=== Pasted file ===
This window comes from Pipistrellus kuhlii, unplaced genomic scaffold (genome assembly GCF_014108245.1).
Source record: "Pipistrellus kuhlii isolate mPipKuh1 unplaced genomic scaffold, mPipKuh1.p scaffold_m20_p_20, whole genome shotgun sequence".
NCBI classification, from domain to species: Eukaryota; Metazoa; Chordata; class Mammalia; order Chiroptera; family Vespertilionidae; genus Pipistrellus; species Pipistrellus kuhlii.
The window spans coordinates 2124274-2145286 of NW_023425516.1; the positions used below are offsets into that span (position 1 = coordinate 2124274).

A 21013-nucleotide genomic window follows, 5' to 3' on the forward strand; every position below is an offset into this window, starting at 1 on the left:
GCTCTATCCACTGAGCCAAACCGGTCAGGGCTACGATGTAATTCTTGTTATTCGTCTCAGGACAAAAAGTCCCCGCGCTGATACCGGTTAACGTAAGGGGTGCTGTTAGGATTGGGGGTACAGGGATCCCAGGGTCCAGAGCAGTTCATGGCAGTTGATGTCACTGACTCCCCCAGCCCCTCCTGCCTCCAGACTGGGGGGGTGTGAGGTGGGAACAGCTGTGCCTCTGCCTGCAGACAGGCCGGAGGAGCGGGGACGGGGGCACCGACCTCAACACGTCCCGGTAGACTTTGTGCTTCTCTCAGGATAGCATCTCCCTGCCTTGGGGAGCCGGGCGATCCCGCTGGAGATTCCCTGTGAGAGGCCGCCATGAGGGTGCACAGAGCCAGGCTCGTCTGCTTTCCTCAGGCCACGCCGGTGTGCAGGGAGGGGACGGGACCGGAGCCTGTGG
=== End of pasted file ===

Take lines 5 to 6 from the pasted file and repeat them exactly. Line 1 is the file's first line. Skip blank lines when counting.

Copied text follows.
A 21013-nucleotide genomic window follows, 5' to 3' on the forward strand; every position below is an offset into this window, starting at 1 on the left:
GCTCTATCCACTGAGCCAAACCGGTCAGGGCTACGATGTAATTCTTGTTATTCGTCTCAGGACAAAAAGTCCCCGCGCTGATACCGGTTAACGTAAGGGGTGCTGTTAGGATTGGGGGTACAGGGATCCCAGGGTCCAGAGCAGTTCATGGCAGTTGATGTCACTGACTCCCCCAGCCCCTCCTGCCTCCAGACTGGGGGGGTGTGAGGTGGGAACAGCTGTGCCTCTGCCTGCAGACAGGCCGGAGGAGCGGGGACGGGGGCACCGACCTCAACACGTCCCGGTAGACTTTGTGCTTCTCTCAGGATAGCATCTCCCTGCCTTGGGGAGCCGGGCGATCCCGCTGGAGATTCCCTGTGAGAGGCCGCCATGAGGGTGCACAGAGCCAGGCTCGTCTGCTTTCCTCAGGCCACGCCGGTGTGCAGGGAGGGGACGGGACCGGAGCCTGTGG